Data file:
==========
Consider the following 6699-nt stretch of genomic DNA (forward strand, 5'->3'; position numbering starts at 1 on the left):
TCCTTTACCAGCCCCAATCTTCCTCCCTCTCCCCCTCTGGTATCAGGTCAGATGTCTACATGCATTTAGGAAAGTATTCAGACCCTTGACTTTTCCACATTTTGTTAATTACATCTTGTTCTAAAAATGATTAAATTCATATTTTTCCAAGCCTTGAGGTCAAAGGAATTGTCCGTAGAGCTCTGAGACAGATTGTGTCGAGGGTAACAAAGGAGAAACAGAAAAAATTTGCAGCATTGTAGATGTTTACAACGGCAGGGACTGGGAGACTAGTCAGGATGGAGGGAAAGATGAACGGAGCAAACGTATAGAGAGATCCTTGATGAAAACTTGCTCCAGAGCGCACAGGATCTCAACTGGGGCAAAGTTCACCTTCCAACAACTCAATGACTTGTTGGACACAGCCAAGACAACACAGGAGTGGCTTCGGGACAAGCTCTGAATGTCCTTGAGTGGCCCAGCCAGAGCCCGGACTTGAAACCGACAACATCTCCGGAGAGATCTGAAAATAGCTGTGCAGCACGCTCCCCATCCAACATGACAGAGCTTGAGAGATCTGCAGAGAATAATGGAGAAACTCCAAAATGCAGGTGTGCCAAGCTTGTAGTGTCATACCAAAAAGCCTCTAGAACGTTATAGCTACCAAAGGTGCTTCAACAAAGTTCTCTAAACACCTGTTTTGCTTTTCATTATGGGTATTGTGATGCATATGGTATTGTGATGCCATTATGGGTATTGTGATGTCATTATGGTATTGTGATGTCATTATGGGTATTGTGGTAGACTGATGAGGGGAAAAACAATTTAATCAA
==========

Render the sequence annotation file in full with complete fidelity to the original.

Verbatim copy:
Consider the following 6699-nt stretch of genomic DNA (forward strand, 5'->3'; position numbering starts at 1 on the left):
TCCTTTACCAGCCCCAATCTTCCTCCCTCTCCCCCTCTGGTATCAGGTCAGATGTCTACATGCATTTAGGAAAGTATTCAGACCCTTGACTTTTCCACATTTTGTTAATTACATCTTGTTCTAAAAATGATTAAATTCATATTTTTCCAAGCCTTGAGGTCAAAGGAATTGTCCGTAGAGCTCTGAGACAGATTGTGTCGAGGGTAACAAAGGAGAAACAGAAAAAATTTGCAGCATTGTAGATGTTTACAACGGCAGGGACTGGGAGACTAGTCAGGATGGAGGGAAAGATGAACGGAGCAAACGTATAGAGAGATCCTTGATGAAAACTTGCTCCAGAGCGCACAGGATCTCAACTGGGGCAAAGTTCACCTTCCAACAACTCAATGACTTGTTGGACACAGCCAAGACAACACAGGAGTGGCTTCGGGACAAGCTCTGAATGTCCTTGAGTGGCCCAGCCAGAGCCCGGACTTGAAACCGACAACATCTCCGGAGAGATCTGAAAATAGCTGTGCAGCACGCTCCCCATCCAACATGACAGAGCTTGAGAGATCTGCAGAGAATAATGGAGAAACTCCAAAATGCAGGTGTGCCAAGCTTGTAGTGTCATACCAAAAAGCCTCTAGAACGTTATAGCTACCAAAGGTGCTTCAACAAAGTTCTCTAAACACCTGTTTTGCTTTTCATTATGGGTATTGTGATGCATATGGTATTGTGATGCCATTATGGGTATTGTGATGTCATTATGGTATTGTGATGTCATTATGGGTATTGTGGTAGACTGATGAGGGGAAAAACAATTTAATCAA